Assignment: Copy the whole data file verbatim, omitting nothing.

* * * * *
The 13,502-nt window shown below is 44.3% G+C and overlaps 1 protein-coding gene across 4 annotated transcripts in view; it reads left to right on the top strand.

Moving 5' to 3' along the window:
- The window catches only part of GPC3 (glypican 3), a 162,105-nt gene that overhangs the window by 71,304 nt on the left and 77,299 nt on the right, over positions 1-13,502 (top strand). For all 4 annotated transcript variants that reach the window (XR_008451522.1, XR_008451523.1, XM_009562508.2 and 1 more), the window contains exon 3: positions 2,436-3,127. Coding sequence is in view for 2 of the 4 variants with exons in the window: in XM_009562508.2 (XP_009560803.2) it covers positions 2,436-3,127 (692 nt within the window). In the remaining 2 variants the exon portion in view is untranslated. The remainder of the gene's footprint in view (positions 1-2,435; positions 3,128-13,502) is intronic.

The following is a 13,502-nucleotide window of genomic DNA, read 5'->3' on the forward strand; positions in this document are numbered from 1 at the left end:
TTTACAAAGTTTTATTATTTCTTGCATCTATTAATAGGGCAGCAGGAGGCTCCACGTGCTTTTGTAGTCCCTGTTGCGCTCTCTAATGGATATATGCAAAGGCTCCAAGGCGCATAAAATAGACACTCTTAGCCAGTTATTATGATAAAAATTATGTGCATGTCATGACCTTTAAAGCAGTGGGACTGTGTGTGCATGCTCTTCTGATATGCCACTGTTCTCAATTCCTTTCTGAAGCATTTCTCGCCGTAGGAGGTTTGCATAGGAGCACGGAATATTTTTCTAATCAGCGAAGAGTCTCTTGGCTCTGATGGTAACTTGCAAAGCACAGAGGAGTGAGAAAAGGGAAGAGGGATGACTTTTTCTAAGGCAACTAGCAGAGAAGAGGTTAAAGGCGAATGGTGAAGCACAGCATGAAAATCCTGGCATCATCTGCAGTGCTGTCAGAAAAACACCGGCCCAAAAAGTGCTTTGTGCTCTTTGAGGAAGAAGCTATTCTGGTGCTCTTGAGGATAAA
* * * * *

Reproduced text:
The 13,502-nt window shown below is 44.3% G+C and overlaps 1 protein-coding gene across 4 annotated transcripts in view; it reads left to right on the top strand.

Moving 5' to 3' along the window:
- The window catches only part of GPC3 (glypican 3), a 162,105-nt gene that overhangs the window by 71,304 nt on the left and 77,299 nt on the right, over positions 1-13,502 (top strand). For all 4 annotated transcript variants that reach the window (XR_008451522.1, XR_008451523.1, XM_009562508.2 and 1 more), the window contains exon 3: positions 2,436-3,127. Coding sequence is in view for 2 of the 4 variants with exons in the window: in XM_009562508.2 (XP_009560803.2) it covers positions 2,436-3,127 (692 nt within the window). In the remaining 2 variants the exon portion in view is untranslated. The remainder of the gene's footprint in view (positions 1-2,435; positions 3,128-13,502) is intronic.

The following is a 13,502-nucleotide window of genomic DNA, read 5'->3' on the forward strand; positions in this document are numbered from 1 at the left end:
TTTACAAAGTTTTATTATTTCTTGCATCTATTAATAGGGCAGCAGGAGGCTCCACGTGCTTTTGTAGTCCCTGTTGCGCTCTCTAATGGATATATGCAAAGGCTCCAAGGCGCATAAAATAGACACTCTTAGCCAGTTATTATGATAAAAATTATGTGCATGTCATGACCTTTAAAGCAGTGGGACTGTGTGTGCATGCTCTTCTGATATGCCACTGTTCTCAATTCCTTTCTGAAGCATTTCTCGCCGTAGGAGGTTTGCATAGGAGCACGGAATATTTTTCTAATCAGCGAAGAGTCTCTTGGCTCTGATGGTAACTTGCAAAGCACAGAGGAGTGAGAAAAGGGAAGAGGGATGACTTTTTCTAAGGCAACTAGCAGAGAAGAGGTTAAAGGCGAATGGTGAAGCACAGCATGAAAATCCTGGCATCATCTGCAGTGCTGTCAGAAAAACACCGGCCCAAAAAGTGCTTTGTGCTCTTTGAGGAAGAAGCTATTCTGGTGCTCTTGAGGATAAA